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The perils of celebrity

Citizen Staff Writer
Cover story



Audiences aren’t the only people who feel special at a world première theater performance, getting to see something no one has seen before. The actors feel special, too, getting to create characters no one has seen before.

This weekend, Arizona Theatre Company officially opens the world première run of the pop culture comedy “Somebody/Nobody” by Jane Martin. That title refers to being a show biz celebrity – either you have it, or you don’t.

Jon Jory returns to ATC as the director, after his triumph last season directing “The Clean House,” starring Alexandra Tavares. She’s coming back, too, cast in the role of Sheena, the Hollywood actress obsessed by the fear that people are looking at her.

This may be a rare condition, but you can appreciate the potential pain for someone who makes her living as a celebrity. It’s much worse than stage fright. Especially if the people looking at you have cameras, such as those shameless paparazzi.

They will take a picture of you wearing a muumuu with your hair up in curlers, and put it on a grocery store magazine cover. In a sense, Sheena feels perpetually pursued by photographers with very long lenses. That fear is practical, at least.

“I think it’s a theme the playwright has been interested in for a long time. She had already written a draft, I believe,” says the actress.

That theme would be to explore the nature of celebrity, asking why our society is obsessed by it, what being a celebrity is really worth on the open market.

“Sheena is more like a B-list movie star,” Tavares continues. “One of those celebrities who has never done anything. If she’s cast in a horror movie, she’s one who never makes it to the end,” Tavares chuckles, thinks a bit and suggests Nicole Ritchie as an example.

Creating a stage character out of thin air, with nothing to go on but clues in the script, also requires considerable work on a back story. Tavares has given a lot of thought to the life Sheena must have led before the play started, the tensions that created her phobia for being looked at. The actress compares it to agoraphobia – illogical but very real to the person who is afflicted.

“Sheena physically finds it uncomfortable to be seen. She can’t stand to be looked at, which could be the manifestation of a deeper problem.

“I’m still trying to figure that out,” Tavares says. “I’m also thinking, when she was little, her mother must have pushed her into being in movies in the first place.”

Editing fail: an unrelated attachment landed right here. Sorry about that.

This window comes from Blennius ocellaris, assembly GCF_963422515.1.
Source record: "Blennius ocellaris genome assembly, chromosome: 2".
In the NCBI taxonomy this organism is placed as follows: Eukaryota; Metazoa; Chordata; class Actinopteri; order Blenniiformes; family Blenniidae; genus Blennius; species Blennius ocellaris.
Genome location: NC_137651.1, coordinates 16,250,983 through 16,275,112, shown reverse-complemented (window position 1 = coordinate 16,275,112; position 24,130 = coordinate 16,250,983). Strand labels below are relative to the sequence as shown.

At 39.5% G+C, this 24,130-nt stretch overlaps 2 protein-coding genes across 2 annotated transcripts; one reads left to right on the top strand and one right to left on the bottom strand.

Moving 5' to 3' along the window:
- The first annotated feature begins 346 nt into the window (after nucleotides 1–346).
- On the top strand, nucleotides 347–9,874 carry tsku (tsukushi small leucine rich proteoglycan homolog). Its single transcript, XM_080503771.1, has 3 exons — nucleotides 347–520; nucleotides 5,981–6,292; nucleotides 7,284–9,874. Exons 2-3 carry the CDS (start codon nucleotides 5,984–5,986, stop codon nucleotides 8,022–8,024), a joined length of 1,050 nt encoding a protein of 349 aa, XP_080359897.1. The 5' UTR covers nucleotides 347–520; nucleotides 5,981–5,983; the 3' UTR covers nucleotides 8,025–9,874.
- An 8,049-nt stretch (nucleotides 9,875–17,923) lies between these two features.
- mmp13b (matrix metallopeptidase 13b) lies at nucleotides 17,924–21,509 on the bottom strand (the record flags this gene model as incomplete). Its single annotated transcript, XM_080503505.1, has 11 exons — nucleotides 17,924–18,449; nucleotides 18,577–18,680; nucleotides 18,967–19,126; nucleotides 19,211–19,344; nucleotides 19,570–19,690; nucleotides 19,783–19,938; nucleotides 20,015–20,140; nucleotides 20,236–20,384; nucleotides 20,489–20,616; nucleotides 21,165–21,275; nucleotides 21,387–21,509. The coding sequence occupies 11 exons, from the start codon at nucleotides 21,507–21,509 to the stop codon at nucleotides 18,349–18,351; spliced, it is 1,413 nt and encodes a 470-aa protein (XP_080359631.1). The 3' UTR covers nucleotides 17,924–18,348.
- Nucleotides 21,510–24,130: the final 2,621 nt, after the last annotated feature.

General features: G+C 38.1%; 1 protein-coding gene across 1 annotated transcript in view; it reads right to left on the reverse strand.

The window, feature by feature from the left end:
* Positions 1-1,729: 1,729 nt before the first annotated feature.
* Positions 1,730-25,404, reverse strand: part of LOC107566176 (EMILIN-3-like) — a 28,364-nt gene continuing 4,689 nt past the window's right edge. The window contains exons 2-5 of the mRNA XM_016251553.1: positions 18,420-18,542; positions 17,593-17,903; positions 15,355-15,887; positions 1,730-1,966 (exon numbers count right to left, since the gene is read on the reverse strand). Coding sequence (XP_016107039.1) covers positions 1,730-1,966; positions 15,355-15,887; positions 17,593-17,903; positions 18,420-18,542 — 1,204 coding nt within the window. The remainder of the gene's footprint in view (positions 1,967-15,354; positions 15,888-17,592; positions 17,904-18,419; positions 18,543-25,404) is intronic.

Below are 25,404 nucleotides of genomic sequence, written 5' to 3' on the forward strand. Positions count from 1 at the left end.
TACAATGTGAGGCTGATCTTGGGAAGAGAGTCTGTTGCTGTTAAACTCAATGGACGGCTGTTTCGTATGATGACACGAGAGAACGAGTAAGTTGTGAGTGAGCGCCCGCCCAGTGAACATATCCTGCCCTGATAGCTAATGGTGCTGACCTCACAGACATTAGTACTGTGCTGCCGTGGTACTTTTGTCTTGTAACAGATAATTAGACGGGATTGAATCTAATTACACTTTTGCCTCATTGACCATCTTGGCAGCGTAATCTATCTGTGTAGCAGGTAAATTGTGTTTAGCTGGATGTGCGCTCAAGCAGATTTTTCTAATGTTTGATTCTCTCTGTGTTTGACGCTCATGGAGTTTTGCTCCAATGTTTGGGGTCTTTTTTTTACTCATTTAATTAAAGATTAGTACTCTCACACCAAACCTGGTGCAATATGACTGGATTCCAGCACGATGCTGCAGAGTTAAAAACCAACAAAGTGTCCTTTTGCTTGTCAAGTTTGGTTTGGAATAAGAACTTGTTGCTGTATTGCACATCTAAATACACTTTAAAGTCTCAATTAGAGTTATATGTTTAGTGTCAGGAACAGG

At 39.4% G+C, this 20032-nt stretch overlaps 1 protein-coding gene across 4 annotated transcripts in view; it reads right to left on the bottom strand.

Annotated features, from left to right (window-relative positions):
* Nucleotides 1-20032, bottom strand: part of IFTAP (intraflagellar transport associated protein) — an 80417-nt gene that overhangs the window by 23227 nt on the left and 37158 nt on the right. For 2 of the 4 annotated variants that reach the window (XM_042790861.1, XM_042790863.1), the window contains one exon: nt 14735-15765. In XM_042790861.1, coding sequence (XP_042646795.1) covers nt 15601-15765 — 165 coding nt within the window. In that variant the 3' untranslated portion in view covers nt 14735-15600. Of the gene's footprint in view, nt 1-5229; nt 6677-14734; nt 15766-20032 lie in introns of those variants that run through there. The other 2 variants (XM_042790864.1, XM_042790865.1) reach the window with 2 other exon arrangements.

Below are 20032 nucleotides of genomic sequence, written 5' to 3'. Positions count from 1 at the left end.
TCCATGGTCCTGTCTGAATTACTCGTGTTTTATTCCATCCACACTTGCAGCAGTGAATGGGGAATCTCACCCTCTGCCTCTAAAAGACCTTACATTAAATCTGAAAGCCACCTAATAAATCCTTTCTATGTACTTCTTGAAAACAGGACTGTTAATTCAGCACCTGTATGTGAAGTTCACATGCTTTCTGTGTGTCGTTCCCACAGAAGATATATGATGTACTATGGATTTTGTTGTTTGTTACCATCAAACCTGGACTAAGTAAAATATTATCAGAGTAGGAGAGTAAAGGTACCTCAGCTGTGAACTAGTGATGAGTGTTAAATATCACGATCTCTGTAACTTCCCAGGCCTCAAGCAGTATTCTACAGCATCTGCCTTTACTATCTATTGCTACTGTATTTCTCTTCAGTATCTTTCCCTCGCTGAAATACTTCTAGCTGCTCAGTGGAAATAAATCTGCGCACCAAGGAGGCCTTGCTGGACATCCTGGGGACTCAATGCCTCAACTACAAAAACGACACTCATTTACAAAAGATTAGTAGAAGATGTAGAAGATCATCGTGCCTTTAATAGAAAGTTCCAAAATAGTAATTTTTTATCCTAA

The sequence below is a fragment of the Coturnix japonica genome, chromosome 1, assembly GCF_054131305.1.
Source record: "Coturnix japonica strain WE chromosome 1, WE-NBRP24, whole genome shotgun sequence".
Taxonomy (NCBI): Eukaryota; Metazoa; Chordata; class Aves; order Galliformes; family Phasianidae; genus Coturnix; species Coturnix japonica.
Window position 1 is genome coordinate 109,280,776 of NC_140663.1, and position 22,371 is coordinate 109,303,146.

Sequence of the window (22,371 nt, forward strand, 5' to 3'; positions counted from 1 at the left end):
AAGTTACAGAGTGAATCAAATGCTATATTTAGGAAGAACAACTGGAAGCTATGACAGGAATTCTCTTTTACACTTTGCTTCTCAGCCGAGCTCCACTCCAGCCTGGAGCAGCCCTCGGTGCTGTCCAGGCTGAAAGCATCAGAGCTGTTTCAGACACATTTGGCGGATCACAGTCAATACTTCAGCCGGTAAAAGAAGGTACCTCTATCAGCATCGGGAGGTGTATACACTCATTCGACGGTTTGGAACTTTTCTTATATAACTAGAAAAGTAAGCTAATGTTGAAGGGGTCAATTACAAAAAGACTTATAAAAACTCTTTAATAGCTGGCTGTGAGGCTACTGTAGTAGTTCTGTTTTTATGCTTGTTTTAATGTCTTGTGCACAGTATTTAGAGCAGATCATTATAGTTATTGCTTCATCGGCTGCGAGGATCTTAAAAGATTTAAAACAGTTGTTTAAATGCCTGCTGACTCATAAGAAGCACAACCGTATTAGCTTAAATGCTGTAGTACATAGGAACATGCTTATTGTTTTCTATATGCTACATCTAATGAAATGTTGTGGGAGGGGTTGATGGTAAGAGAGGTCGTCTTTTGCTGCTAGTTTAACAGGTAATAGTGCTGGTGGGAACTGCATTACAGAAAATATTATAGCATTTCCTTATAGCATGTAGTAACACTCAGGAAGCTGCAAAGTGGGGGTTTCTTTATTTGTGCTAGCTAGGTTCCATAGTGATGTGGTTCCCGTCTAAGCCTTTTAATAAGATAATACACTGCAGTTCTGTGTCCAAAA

In the script, Tavares plays opposite Jessica Martin as Loli, a diesel truck mechanic as starry-eyed as any TV addict carried away with the magnetism of those winners on “American Idol.”

Loli is the “Nobody” in that title, lost in Los Angeles anonymity, truly a fate worse than death if you grew up in Flatt, Kan., reading movie magazines and dreaming of what life is like at the corner of Hollywood and Vine in Los Angeles.

“But Loli wants more than fame. She wants to be acknowledged, to find her own place in life.

“The play really is about the importance of identity. In a way, it is also about self-discovery,” Tavares says with a smile.

But first and foremost, “Somebody/Nobody” is a wacky comedy set among brightly costumed people caught up in the Hollywood hustle. They keep bursting in and out of Loli’s somewhat drab apartment.

That’s where that story starts, at Loli’s front door. Sheena is frantic and on the run in Los Angeles after appearing on one of those endless movie industry awards shows. She picks Loli’s door totally at random and starts pounding away. Sheena is wearing a disheveled gown Tavares describes as being “a bright color in the pink arena. I’m not sure what it would be called.”

When the desperate person who wants to hide out and become nobody meets the lonely person who wants to become somebody, Tavares says, “chaos ensues.”

“Sheena is completely different from any character I’ve ever done before. Usually I’m doing more subtle parts,” the actress continues. “Sheena’s personality is so far out there, so full of eccentric qualities. And she’s a bit of a sensual movie star goddess, too.”

Letting the character grow from the inside out is Tavares’ method. She calls it “a treat” to be working on a world première, “to feel like you have a stamp on something. I haven’t done many world premières.”

Sheena’s personality has grown right along with the script. Jory, Tavares and Jessica Martin all live in the Seattle area. On some of those rainy nights they would be working on lines, trying out ideas.

“Jon would suggest those ideas to the playwright, Jane Martin, and we might get new lines,” Tavares remembers. “I think I came into rehearsal here with more of an understanding of the play than usual. And so much of it is taken straight from today’s pop culture that is all around us.”

Well, maybe not all. Jory has tossed a vampire wannabe into the mix. You don’t see one of those every day.

“It’s more like, there are so many vampire movies these days, and people dressed in black Goth style,” Tavares says.

“We know every movie star has to have a stalker.

“It’s just that this one wants to suck the famous movie star’s blood.”

But the way Tavares describes it, Sheena the B-list celebrity won’t be getting a glamorous A-list vampire stalker. This one isn’t even a vampire, really, he’s just a wannabe.

Whether a somebody or nobody, everyone needs an identity


What: Arizona Theatre Company presents “Somebody/Nobody” by Jane Martin

When: Previews at 8 p.m. Saturday-Sunday and 7:30 p.m. Tuesday-March 13; opens at 8 p.m. March 14 and continues at various times Tuesdays-Sundays through March 28.

Where: Temple of Music and Art, 330 S. Scott Ave.

Price: $26-$50

Info: 622-2823, www.aztheatreco.org

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